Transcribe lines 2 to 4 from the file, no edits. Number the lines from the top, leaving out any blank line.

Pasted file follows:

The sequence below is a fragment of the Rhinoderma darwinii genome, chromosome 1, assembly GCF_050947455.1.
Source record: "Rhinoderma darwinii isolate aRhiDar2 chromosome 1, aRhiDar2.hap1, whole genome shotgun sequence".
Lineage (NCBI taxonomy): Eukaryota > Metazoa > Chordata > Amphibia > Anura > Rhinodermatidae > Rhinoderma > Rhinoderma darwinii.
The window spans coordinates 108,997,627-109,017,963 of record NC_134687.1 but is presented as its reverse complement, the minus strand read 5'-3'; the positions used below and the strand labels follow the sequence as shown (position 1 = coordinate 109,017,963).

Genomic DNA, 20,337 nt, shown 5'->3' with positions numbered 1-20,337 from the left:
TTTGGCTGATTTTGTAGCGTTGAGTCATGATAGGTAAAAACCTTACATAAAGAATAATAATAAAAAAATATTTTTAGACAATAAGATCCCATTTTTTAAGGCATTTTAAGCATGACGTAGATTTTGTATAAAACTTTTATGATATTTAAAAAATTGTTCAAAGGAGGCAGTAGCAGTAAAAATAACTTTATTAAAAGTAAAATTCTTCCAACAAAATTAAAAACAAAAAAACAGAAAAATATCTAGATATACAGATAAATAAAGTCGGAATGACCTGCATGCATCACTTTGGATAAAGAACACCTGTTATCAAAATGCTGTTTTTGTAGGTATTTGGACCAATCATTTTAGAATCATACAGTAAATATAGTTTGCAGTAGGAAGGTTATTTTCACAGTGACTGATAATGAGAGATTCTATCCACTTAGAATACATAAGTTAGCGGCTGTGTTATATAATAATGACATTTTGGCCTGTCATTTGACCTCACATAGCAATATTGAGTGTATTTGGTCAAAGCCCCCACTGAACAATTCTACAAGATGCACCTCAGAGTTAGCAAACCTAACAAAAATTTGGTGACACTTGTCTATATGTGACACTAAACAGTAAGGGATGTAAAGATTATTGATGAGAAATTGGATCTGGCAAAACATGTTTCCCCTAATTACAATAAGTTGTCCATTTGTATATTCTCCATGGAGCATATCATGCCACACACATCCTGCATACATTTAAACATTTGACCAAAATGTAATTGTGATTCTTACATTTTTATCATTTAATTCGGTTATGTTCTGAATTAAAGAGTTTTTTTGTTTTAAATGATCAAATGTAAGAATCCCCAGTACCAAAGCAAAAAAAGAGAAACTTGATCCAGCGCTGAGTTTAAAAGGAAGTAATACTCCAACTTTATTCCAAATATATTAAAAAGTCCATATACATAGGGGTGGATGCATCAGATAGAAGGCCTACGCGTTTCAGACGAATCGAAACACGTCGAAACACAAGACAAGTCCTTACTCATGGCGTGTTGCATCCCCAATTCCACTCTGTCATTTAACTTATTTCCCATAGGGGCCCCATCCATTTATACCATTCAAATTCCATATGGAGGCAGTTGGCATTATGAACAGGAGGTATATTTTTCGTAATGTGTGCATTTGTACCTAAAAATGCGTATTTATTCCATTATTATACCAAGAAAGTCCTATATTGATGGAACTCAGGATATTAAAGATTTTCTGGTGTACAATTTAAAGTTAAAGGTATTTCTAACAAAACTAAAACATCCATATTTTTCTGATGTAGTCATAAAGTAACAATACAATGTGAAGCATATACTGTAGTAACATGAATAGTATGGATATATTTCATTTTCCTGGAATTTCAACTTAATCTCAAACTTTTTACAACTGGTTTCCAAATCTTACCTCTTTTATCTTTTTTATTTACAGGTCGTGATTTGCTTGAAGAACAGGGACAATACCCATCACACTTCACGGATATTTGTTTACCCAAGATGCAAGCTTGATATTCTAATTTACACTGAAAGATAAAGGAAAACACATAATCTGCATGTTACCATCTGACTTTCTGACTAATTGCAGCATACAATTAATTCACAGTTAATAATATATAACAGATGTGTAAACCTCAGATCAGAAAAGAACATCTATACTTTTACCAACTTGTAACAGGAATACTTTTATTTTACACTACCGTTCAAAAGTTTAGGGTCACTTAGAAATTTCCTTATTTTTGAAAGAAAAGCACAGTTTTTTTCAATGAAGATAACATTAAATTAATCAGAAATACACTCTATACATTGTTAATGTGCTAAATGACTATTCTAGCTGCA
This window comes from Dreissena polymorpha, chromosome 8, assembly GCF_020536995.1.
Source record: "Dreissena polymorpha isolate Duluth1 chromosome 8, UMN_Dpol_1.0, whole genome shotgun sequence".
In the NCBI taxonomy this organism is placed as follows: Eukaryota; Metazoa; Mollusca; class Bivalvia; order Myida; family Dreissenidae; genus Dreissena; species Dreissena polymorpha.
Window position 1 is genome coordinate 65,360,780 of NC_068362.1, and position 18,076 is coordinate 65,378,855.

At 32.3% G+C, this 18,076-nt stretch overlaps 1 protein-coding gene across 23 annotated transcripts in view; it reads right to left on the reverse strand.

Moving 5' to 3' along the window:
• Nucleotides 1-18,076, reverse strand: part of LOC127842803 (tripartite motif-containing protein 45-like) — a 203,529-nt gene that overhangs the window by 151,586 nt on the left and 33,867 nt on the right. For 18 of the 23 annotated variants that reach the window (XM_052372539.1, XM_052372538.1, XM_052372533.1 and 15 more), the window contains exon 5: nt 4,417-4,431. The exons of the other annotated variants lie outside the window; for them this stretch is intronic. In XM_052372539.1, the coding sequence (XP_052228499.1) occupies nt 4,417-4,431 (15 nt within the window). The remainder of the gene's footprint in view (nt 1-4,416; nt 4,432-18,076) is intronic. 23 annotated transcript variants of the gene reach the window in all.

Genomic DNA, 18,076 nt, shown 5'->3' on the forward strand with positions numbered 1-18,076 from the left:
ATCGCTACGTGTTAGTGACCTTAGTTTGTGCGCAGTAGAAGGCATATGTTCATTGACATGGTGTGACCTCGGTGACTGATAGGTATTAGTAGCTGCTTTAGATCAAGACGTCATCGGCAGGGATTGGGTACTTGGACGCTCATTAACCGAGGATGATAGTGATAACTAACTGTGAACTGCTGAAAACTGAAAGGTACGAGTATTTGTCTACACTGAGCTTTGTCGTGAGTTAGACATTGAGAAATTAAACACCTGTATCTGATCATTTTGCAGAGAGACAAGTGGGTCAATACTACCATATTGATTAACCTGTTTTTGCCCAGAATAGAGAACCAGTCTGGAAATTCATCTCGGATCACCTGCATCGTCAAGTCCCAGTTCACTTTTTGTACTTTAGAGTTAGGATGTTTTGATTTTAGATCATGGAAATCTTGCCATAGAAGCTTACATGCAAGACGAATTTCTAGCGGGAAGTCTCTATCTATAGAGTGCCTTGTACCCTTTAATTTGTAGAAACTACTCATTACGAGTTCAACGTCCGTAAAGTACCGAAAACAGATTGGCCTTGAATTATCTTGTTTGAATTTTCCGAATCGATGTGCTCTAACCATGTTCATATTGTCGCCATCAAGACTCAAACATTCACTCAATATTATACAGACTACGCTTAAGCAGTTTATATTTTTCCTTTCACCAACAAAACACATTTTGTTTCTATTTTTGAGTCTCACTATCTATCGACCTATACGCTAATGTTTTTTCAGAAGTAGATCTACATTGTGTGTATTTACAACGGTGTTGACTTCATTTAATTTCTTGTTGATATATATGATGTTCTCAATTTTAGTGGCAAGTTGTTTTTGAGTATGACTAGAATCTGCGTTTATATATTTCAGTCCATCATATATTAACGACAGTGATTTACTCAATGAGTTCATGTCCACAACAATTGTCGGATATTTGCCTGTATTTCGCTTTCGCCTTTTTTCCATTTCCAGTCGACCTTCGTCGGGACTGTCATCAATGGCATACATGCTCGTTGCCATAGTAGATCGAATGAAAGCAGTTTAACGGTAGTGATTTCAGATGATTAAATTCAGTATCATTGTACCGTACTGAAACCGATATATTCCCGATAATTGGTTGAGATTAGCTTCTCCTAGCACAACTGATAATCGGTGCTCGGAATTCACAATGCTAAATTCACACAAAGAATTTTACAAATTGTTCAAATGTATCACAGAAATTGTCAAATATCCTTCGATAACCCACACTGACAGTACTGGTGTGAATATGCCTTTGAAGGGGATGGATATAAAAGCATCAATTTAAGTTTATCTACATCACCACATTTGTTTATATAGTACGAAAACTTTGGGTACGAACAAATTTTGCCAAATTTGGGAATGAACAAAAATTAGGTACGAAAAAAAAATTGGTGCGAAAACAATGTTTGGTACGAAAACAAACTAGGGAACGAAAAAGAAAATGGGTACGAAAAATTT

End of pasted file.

Source record: "Rhinoderma darwinii isolate aRhiDar2 chromosome 1, aRhiDar2.hap1, whole genome shotgun sequence".
Lineage (NCBI taxonomy): Eukaryota > Metazoa > Chordata > Amphibia > Anura > Rhinodermatidae > Rhinoderma > Rhinoderma darwinii.
The window spans coordinates 108,997,627-109,017,963 of record NC_134687.1 but is presented as its reverse complement, the minus strand read 5'-3'; the positions used below and the strand labels follow the sequence as shown (position 1 = coordinate 109,017,963).